by Andy SmithPosted on

French artist Tof Vanmarque crafts surreal worlds in his acrylic paintings. These fictional characters exist in a world devoid of physics, muted clothing, and in many cases, body parts. The artist’s work tends to exist against scenic, yet rundown backdrops, possibly victim to the insane characters that inhabit them.

by Andy SmithPosted on

Amy Guidry, a North Carolina-born, Louisiana-based artist, crafts surreal acrylic works on canvas that often tie the human psyche to the natural world. Series like “In Our Veins” moves into the concepts of survival, life and death, and destruction. It’s in these works that Guidry seems to highlight the inherent beauty of flora and fauna and the strangeness buried within humanity.

by Andy SmithPosted on

Nicolas Bruno’s photographs and drawings mix surrealism and unsettling, solitary drama. In his first solo show with Haven Gallery in Northport, New York, the artist offers 17 new works that the gallery says are “transmuted from Bruno’s dreams as a means of coping and controlling his sleep paralysis affliction.” The show kicks off on February 25 and runs through April 2.

by Andy SmithPosted on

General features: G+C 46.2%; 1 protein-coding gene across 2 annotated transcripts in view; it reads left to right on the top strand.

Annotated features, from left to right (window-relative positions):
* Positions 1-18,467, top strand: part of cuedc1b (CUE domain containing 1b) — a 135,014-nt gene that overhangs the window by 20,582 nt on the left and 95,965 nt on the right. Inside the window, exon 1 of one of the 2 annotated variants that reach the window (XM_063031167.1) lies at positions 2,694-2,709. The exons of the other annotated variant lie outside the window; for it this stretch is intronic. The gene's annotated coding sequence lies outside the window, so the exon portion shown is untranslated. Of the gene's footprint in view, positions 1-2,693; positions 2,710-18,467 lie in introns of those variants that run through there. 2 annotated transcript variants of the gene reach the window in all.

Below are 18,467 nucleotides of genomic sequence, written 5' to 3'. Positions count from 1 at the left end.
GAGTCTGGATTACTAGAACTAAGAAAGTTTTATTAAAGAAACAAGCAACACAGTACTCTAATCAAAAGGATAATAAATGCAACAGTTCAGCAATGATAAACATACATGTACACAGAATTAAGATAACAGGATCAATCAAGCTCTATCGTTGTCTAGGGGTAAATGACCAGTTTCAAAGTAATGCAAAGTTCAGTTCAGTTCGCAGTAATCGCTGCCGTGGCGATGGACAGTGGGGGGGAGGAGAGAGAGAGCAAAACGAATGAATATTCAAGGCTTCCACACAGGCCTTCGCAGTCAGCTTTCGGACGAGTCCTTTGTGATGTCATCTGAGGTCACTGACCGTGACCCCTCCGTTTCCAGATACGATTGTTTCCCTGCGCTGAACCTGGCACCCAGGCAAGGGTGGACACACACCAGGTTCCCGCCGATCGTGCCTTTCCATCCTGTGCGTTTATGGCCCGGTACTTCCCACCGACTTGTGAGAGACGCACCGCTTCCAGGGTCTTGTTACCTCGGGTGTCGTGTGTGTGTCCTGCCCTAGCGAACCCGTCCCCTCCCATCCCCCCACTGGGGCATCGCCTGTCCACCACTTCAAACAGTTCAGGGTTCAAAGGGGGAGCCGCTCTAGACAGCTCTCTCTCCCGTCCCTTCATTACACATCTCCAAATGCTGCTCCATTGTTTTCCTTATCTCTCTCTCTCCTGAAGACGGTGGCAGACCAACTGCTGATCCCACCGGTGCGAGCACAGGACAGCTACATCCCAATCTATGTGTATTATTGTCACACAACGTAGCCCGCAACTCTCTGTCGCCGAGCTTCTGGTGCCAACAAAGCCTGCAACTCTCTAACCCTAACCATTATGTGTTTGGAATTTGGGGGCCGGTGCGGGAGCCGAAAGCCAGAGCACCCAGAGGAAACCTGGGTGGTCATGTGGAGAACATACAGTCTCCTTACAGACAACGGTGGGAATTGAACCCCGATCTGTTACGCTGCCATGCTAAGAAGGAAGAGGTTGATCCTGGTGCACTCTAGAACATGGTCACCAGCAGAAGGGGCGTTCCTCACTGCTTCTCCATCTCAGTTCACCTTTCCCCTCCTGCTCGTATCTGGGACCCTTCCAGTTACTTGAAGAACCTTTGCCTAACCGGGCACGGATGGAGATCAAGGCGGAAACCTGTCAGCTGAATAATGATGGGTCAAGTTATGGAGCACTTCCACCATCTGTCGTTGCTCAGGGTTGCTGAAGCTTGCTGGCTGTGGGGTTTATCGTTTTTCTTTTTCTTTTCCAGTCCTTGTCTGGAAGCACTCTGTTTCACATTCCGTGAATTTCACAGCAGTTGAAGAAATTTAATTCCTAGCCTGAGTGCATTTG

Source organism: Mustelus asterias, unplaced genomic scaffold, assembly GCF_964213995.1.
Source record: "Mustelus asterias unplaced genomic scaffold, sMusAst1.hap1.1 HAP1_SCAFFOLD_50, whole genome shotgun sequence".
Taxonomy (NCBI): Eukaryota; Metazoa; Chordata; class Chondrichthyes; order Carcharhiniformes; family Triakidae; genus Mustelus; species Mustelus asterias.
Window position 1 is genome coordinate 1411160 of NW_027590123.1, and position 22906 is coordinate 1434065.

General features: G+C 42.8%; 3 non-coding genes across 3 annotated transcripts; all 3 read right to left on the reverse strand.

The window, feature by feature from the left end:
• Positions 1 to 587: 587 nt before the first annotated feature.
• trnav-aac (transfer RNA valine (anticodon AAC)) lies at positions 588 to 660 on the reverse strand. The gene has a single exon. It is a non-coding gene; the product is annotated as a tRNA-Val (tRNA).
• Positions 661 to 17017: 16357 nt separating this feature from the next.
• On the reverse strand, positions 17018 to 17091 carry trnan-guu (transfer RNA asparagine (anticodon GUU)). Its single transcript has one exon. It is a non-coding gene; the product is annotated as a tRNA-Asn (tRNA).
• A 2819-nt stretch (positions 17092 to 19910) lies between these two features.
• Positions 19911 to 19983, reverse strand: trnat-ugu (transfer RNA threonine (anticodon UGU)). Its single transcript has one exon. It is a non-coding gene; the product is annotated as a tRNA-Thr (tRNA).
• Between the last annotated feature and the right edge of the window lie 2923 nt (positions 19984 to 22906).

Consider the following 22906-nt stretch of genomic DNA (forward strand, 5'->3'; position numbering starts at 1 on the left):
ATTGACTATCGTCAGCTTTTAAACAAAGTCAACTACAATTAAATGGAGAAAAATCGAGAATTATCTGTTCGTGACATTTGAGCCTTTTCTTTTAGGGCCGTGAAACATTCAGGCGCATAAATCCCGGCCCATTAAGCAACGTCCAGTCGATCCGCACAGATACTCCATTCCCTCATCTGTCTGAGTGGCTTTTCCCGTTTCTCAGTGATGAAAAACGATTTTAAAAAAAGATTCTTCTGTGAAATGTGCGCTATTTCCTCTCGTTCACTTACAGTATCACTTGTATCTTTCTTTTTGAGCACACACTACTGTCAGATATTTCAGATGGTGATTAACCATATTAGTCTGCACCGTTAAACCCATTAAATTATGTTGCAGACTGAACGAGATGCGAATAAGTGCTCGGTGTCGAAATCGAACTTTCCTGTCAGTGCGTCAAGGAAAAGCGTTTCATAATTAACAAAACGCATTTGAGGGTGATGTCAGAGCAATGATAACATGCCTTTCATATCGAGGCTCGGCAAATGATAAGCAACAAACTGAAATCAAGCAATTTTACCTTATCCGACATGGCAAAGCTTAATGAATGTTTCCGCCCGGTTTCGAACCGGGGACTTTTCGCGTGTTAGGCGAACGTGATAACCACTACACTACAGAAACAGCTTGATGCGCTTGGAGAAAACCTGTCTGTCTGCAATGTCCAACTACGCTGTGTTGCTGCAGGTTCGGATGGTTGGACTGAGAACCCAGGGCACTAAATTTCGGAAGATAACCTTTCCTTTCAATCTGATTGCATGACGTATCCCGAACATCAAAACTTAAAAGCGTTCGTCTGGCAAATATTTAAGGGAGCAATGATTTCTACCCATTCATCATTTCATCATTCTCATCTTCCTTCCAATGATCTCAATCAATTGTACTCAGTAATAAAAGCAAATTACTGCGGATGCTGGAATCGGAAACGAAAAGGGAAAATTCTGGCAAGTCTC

Johan Barrios, a Colombian mixed-media artist, uses graphite, oils, watercolor, and other materials in his figurative works, all carrying surreal abstractions that evoke mystery and quiet drama. There’s a potent blend of tension and tactile intrigue in the artist’s work, with conversing textures and at times, absurd staging. The artist has a new show at Anya Tish Gallery in Houston Texas, titled “Adormecido.” The artist was last featured on HiFructose.com here.

by Andy SmithPosted on


Carlos Bracho, a photographer from Panama, creates surreal scenes that are often a dramatic blend of nature, humanity, and abstraction. Also a biotechnologist, the artist crafts images that “explore my life experiences in images that combine frustration, loneliness and human behavior in a mixture that (also) combines nature and decay environment.”

by Andy SmithPosted on


Artist Michael Page explores dreamworlds with his oil and acrylic paintings, using atypical color schemes and kinetic scenes. In his new body of work, “Nostalgia Kills,” Page focuses on the vibrancy and wonder of childhood. His new solo show at Corey Helford Gallery kicks off Jan. 21 and runs through Feb. 18.